Punitive damages, designed to punish a company in cases of willful negligence, do not apply under the treaty. "Let’s hypothecate that they did everything wrong, the fact is underneath the international agreement, you still can't get punitive damages," Dombroff says.

Still, some compensation cases may yet argue negligence on the part of Lufthansa. The fact that two pilots were not required to be in the cockpit will likely still come up in court.

"Did they know that that could have left them open to sabotage or pilot suicide?" asks Mary Schiavo, a former Inspector General of the U.S. Department of Transportation. "Of course I'd argue that and I will argue that if I'm involved in the case. And they should have known that. So, am I saying that there is no way they'll have additional liability? No.”

Schiavo estimates that total payments will reach into the hundreds of millions of dollars, which is well short of the $1.5 billion insurance policy that nearly all airlines carry per flight.

MH17 appeal for Buk missile witnesses

BBC - Mon, 2015-03-30 09:08
A team investigating the downing of a Malaysia Airlines plane over eastern Ukraine appeals to witnesses who saw a Buk missile launcher in the area.

The risks of being an activist CEO

Marketplace - American Public Media - Mon, 2015-03-30 09:06

There is suddenly a slew of CEOs speaking out about one sensitive issue or another. Tim Cook of Apple wrote a piece in favor of gay rights in the Washington Post. “ 

Tim Cook: Pro-discrimination 'religious freedom' laws are dangerous

America’s business community recognized a long time ago that discrimination, in all its forms, is bad for business,” Cook wrote in the Post op-ed. The CEOs of Salesforce and Yelp made similar stands on the issue, also citing a controversial Indiana law. Not long ago, Starbucks CEO Howard Schultz used his coffee pulpit to spur discussion on race relations. Before that,  he waded into the issue of gun control.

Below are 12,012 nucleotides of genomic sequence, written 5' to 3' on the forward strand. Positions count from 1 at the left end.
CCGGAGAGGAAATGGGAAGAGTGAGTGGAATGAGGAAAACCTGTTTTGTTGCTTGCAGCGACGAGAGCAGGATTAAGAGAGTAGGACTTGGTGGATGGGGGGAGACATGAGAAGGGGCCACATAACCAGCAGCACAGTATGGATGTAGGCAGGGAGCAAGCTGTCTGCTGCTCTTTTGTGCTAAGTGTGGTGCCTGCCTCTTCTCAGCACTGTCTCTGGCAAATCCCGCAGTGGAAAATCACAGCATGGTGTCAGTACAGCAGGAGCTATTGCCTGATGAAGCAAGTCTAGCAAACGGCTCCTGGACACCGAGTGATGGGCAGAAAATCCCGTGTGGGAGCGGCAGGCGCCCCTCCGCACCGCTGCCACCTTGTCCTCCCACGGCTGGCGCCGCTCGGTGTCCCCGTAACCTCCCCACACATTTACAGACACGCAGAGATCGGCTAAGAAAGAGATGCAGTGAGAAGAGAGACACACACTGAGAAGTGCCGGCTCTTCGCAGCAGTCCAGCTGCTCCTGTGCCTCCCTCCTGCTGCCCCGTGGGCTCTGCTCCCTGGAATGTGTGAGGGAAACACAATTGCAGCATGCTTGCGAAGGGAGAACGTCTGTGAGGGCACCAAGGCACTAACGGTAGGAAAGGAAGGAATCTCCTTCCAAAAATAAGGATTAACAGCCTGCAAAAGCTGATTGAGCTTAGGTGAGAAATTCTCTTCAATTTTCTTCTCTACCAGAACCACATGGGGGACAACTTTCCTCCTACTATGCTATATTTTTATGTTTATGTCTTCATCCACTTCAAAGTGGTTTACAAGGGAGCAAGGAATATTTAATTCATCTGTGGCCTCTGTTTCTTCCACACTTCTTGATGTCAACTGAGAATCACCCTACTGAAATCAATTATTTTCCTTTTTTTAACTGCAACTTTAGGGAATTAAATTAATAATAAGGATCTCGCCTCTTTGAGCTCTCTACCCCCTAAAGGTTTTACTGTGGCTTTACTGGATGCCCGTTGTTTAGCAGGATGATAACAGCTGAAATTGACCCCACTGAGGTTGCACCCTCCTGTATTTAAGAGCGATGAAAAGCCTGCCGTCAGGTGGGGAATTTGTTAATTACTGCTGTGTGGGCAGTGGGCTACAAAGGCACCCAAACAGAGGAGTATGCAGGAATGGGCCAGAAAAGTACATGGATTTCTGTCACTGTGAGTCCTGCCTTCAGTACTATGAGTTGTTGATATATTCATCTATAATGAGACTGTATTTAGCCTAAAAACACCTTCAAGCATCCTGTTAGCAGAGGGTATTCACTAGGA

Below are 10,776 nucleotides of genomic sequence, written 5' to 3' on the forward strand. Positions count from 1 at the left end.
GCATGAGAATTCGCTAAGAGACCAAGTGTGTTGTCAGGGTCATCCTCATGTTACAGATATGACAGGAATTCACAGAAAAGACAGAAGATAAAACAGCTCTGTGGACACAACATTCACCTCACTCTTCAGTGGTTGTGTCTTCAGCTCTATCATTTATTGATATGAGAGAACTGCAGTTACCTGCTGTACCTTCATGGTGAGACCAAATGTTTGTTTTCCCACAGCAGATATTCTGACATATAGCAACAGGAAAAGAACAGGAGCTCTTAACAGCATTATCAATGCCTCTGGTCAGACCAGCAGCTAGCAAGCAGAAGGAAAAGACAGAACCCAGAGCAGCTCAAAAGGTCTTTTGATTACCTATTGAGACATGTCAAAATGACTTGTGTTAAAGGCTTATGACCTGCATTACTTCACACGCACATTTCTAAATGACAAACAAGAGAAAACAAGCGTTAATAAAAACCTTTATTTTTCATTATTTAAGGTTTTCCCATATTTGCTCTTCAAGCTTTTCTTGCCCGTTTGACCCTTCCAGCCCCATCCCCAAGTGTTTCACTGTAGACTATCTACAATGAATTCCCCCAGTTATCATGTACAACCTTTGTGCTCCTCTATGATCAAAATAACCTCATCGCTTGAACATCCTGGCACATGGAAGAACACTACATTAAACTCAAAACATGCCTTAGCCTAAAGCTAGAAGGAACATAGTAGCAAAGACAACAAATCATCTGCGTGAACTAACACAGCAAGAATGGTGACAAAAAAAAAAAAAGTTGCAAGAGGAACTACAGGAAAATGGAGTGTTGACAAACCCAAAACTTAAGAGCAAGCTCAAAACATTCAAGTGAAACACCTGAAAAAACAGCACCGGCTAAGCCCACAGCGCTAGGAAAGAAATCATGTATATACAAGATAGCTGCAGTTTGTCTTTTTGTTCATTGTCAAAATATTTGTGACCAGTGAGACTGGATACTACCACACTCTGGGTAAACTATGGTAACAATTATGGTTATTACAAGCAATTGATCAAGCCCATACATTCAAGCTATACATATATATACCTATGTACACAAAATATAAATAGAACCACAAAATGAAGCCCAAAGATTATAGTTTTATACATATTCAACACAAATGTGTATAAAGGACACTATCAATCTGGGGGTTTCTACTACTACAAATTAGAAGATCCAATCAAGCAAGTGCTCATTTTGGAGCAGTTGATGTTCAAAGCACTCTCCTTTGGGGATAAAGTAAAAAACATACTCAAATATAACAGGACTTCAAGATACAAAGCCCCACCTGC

Publicly held companies are, at the end of the day, about maximizing shareholder value. And CEOs are locked in a delicate balance of power between those shareholders, their own interests and their boards of directors (which are usually empowered to fire him or her).

So what explains these kinds of high-profile stances? After all, a controversial stand can alienate customers and weaken brand loyalty — or it can strengthen it — but why become embroiled at all?

“CEOs are people too, as surprising as that may sound,” says Steven Davidoff Solomon, professor of law at University of California, Berkeley. “Sometimes they have to speak, just like you do.”

And they usually ask permission first. 

“You don’t very often see a CEO of a public company taking a public stance on a controversial issue without the CEO going first to the board,” says Donna Dabney, executive director of the Conference Board’s Governance Center.

And boards of directors are apt to give the okay, she says. “CEOs and companies these days are feeling they should speak up on societal issues.”